• The Prophet said that when women grow in age, they should not display anything except their face and hands (Abou Dawd, #4092.


  • If a man wants to marry a woman, he can see her face in secret (Ibid, #2077).


  • The full-face veil was applicable only for the Prophet’s wives (Bukhari, Vol. 1, #148, Vol 6, #10 and #313, Vol. 8, 257; Muslim, Book 26, #5397).

Second, requiring Muslim women to dress in some specified way, as John L. Esposito notes in one of his books, is often seen as a reflection of men controlling women – “a symbol of women’s inferior status.” Many Muslim scholars also do not consider the veil to be an essential Islamic dress. As the Independent columnist Yasmin Alibhai-Brown, who titles her article as “As a Muslim woman, I see the veil as a rejection of progressive values,” reports, the famous Egyptian jurist, judge, and feminist reformer Qasim Amin, who wrote a trailblazer book The Liberation of Women (in Arabic) in 1899, “critiqued and repudiated the veil.” She also notes in the same article, “The Moroccan academic [late] Fatima Mernissi, Egypt’s Nawal El Saadawi and the Pakistani scholar Riffat Hassan all argued for female emancipation. They rightly saw the veil as a tool and symbol of oppression and subservience. Mernissi’s Beyond the Veil (1975) is a classic text. So too El Saadawi’s The Hidden Face of Eve (1975).”

These Muslim scholars and others such as (late) Muhammad Sayyid Tantawy, Qassim al-Ghamidi and Tariq Ramadan have declared the niqab or burqa as not required by Islam. Even the conservative scholar Zakir Naik persuasively argues that the face veil is not obligatory for Muslim women. Strikingly, Pakistan’s conservative religious consultative body, the Council of Islamic Ideology of Pakistan (CII) also rules that women are not required to cover their faces, hands, or feet under Islamic Sharia law.


Third, historically, as the noted scholar of comparative religion Reza Aslan notes in one of his books (p.66), “The veil [in the sense of a clothing cover] was neither compulsory nor widely adopted until generations after Muhammad’s death, when a large body of male scriptural and legal scholars began using their religious and political authority to regain the dominance they had lost in society as a result of the Prophet’s egalitarian reforms.” The Quran forbids the Prophet Muhammad, at some point, to consider marrying any woman even though her beauty was pleasing to him (33:52). This makes it clear that women at that time could display at least their faces and hair.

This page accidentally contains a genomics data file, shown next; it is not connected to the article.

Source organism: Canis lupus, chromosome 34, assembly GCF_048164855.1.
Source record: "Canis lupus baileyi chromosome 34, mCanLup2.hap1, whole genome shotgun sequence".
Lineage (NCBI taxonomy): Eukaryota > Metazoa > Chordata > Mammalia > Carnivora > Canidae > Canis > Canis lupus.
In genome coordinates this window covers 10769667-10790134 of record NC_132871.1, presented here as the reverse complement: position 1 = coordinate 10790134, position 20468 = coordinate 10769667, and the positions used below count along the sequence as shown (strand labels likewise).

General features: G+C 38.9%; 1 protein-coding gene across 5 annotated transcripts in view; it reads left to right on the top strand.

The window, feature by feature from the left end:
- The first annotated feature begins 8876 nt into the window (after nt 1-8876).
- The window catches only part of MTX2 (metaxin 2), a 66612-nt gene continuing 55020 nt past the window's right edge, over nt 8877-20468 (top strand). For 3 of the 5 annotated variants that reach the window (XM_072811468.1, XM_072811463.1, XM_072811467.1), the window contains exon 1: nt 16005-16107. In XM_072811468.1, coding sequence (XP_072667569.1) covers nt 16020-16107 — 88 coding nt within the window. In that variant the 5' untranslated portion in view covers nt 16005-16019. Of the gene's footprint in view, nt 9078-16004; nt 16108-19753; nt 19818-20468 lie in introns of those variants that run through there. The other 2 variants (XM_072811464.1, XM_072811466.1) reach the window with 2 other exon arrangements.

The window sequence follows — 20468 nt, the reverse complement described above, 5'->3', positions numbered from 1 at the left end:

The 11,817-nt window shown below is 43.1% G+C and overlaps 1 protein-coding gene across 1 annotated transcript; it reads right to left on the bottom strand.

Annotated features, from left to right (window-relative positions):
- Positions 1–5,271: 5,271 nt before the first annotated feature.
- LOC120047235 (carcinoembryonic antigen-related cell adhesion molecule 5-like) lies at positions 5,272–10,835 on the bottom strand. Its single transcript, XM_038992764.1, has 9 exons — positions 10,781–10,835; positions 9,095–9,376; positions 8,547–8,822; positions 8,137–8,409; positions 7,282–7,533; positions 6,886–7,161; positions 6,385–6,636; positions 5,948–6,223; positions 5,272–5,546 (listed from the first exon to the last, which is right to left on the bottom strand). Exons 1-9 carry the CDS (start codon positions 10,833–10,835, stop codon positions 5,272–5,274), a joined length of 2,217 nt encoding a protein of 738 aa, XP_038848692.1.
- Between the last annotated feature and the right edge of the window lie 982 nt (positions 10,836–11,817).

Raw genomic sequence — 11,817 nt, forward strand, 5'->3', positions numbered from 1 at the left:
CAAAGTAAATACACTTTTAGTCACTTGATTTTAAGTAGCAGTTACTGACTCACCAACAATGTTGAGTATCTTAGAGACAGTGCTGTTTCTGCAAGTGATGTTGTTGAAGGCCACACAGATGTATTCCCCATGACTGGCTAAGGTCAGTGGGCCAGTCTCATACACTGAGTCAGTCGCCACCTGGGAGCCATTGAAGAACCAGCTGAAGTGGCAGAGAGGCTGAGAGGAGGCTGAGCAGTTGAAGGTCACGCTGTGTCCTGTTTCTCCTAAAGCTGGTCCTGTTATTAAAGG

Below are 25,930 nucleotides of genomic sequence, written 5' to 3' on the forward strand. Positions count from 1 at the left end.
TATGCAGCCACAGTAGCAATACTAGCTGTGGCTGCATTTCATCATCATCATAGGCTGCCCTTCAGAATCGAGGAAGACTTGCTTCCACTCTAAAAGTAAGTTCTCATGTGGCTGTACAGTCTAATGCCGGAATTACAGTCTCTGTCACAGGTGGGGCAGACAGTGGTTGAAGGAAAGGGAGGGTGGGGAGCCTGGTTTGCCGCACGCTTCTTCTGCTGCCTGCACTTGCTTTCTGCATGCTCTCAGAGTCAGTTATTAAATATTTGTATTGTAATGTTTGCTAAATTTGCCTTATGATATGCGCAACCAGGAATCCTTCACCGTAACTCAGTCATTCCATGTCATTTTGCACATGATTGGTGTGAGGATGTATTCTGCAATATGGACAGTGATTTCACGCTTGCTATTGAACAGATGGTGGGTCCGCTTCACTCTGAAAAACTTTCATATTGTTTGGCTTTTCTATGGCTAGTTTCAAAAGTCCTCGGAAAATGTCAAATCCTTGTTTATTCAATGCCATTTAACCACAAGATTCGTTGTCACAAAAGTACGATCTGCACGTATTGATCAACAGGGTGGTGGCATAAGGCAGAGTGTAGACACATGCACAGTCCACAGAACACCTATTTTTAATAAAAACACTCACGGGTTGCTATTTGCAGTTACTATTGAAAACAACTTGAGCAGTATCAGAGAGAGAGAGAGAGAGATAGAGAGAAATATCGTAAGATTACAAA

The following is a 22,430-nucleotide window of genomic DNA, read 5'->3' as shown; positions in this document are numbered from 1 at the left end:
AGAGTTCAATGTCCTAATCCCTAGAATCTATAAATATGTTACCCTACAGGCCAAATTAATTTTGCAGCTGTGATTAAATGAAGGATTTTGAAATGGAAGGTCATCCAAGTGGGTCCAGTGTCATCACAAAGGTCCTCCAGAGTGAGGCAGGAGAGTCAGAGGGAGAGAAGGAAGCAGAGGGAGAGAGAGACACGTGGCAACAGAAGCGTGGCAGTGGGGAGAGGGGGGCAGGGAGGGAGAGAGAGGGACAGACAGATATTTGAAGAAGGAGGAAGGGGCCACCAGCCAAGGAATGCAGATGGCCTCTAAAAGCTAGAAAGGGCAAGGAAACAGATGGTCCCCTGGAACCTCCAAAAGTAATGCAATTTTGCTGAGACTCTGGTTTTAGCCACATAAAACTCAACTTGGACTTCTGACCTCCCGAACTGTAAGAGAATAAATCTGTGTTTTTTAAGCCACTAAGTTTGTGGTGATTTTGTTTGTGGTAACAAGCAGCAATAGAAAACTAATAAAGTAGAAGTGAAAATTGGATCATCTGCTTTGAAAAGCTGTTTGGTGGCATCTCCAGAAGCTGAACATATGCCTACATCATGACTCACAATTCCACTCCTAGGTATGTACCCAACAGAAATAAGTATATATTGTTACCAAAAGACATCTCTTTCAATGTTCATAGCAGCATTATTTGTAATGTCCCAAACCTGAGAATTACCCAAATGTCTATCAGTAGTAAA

Also, in the 1940s to 1960s, women in the eastern Mediterranean Arab countries, led by Egypt, did not dress in the traditional veils worn by their mothers and grandmothers. Then as Harvard divinity professor Leila Ahmed finds, to her surprise, as recounted in her 2011 book, the veils made a comeback in all forms and styles since late twentieth century – a development that has significantly to do with Saudi Arabia’s aggressive promotion of its ultraconservative Wahhabi Islam.

Fourth, even though the veil is widely viewed as a symbol of modesty and an invitation to men to treat women respectfully rather than as sex objects, it is no sure protection against sexual harassment. As Ro Waseem cites in a New Statesman article, according to a study done in Egypt in 2008, 72.5 percent of the victims surveyed reported being sexually harassed when they were, in fact, wearing the hijab. A recent Guardian report by a Tehran Bureau correspondent shows that the hijab has made sexual harassment rather worse in Iran. Still another report by an American Muslim woman says, “my most dangerous travel experiences of unwanted advances occurred in the most conservative Muslim societies that observe the strictest dress codes, even though I was covered.” All this evidence strongly suggests that the veil does not necessarily serve its avowed purpose.

In fact, the strict dress code has done little to curb clandestine sexual crimes in Saudi Arabia. A study aired in a Saudi TV channel reveals a startling finding: some 23 percent of Saudi children are victims of incest by their own relatives and some 46 percent of youths in Riyadh are homosexuals, a crime in Saudi Arabia. In addition, in this modern tech world, adult males and females can easily engage online in illicit sexual activity over Skype.